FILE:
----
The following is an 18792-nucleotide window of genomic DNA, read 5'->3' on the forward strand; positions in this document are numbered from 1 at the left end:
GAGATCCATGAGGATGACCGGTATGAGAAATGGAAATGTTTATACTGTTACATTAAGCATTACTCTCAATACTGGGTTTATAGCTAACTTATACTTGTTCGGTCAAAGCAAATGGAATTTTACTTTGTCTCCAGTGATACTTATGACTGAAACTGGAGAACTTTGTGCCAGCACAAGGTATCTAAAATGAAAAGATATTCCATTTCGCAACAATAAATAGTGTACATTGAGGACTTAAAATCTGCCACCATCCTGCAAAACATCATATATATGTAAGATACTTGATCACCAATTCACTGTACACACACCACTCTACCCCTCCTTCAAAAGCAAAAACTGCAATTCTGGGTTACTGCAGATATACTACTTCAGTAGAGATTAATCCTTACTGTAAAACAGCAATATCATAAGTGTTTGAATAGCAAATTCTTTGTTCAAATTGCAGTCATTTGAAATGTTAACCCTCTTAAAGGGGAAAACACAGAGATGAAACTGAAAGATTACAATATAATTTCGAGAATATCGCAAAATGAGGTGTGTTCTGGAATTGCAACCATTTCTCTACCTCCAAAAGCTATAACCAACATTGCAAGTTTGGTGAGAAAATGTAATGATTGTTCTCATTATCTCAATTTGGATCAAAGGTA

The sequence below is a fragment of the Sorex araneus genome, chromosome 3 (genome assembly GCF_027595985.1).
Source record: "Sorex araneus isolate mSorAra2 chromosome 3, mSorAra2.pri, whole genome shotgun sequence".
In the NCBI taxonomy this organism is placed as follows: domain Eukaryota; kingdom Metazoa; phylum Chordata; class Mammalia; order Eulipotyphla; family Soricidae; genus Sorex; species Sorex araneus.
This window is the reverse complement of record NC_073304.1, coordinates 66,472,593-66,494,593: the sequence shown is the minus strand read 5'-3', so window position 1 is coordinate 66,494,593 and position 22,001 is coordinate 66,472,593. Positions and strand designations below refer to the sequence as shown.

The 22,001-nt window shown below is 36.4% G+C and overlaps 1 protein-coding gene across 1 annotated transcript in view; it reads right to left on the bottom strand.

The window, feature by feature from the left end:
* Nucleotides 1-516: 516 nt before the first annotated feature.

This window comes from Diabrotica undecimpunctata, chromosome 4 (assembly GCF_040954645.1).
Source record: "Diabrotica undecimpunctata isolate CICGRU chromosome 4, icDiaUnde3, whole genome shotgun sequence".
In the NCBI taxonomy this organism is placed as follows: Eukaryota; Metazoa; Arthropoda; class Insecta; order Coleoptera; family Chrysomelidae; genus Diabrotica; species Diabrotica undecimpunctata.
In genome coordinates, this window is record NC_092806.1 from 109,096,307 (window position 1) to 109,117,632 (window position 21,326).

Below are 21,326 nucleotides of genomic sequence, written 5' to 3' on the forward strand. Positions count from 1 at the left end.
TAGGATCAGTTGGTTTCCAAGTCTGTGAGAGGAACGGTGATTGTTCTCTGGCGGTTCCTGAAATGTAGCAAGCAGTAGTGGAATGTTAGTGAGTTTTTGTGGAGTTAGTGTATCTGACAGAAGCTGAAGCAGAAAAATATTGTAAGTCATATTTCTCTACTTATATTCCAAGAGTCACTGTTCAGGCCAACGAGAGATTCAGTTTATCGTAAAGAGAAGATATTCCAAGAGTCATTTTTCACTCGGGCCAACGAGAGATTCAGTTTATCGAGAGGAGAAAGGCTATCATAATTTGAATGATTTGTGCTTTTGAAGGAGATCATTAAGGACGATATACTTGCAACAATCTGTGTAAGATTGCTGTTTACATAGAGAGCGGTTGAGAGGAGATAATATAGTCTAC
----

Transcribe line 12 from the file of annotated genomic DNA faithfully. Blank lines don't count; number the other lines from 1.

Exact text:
In the NCBI taxonomy this organism is placed as follows: Eukaryota; Metazoa; Arthropoda; class Insecta; order Coleoptera; family Chrysomelidae; genus Diabrotica; species Diabrotica undecimpunctata.